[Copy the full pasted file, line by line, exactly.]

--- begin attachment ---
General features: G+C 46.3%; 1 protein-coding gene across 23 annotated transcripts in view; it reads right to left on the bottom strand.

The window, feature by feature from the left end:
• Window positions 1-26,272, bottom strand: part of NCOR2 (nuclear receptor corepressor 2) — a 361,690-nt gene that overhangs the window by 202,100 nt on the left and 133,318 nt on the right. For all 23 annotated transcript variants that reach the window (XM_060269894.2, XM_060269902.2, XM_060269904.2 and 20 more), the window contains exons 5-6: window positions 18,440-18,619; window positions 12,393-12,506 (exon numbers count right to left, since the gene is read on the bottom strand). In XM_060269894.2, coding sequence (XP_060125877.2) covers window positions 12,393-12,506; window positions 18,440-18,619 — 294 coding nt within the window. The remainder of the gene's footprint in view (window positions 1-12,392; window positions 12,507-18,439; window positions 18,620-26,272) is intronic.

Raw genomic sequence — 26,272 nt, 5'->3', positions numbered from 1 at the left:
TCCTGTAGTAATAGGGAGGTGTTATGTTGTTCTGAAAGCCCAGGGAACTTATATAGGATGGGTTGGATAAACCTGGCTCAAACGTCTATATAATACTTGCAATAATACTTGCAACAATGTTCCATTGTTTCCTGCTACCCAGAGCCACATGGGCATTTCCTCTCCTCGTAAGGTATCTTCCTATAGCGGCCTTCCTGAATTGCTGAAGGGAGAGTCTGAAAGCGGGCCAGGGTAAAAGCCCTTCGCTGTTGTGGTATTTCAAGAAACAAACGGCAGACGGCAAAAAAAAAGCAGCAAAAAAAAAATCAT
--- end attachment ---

General features: G+C 46.3%; 1 protein-coding gene across 23 annotated transcripts in view; it reads right to left on the bottom strand.

The window, feature by feature from the left end:
• Window positions 1-26,272, bottom strand: part of NCOR2 (nuclear receptor corepressor 2) — a 361,690-nt gene that overhangs the window by 202,100 nt on the left and 133,318 nt on the right. For all 23 annotated transcript variants that reach the window (XM_060269894.2, XM_060269902.2, XM_060269904.2 and 20 more), the window contains exons 5-6: window positions 18,440-18,619; window positions 12,393-12,506 (exon numbers count right to left, since the gene is read on the bottom strand). In XM_060269894.2, coding sequence (XP_060125877.2) covers window positions 12,393-12,506; window positions 18,440-18,619 — 294 coding nt within the window. The remainder of the gene's footprint in view (window positions 1-12,392; window positions 12,507-18,439; window positions 18,620-26,272) is intronic.

Raw genomic sequence — 26,272 nt, 5'->3', positions numbered from 1 at the left:
TCCTGTAGTAATAGGGAGGTGTTATGTTGTTCTGAAAGCCCAGGGAACTTATATAGGATGGGTTGGATAAACCTGGCTCAAACGTCTATATAATACTTGCAATAATACTTGCAACAATGTTCCATTGTTTCCTGCTACCCAGAGCCACATGGGCATTTCCTCTCCTCGTAAGGTATCTTCCTATAGCGGCCTTCCTGAATTGCTGAAGGGAGAGTCTGAAAGCGGGCCAGGGTAAAAGCCCTTCGCTGTTGTGGTATTTCAAGAAACAAACGGCAGACGGCAAAAAAAAAGCAGCAAAAAAAAAATCAT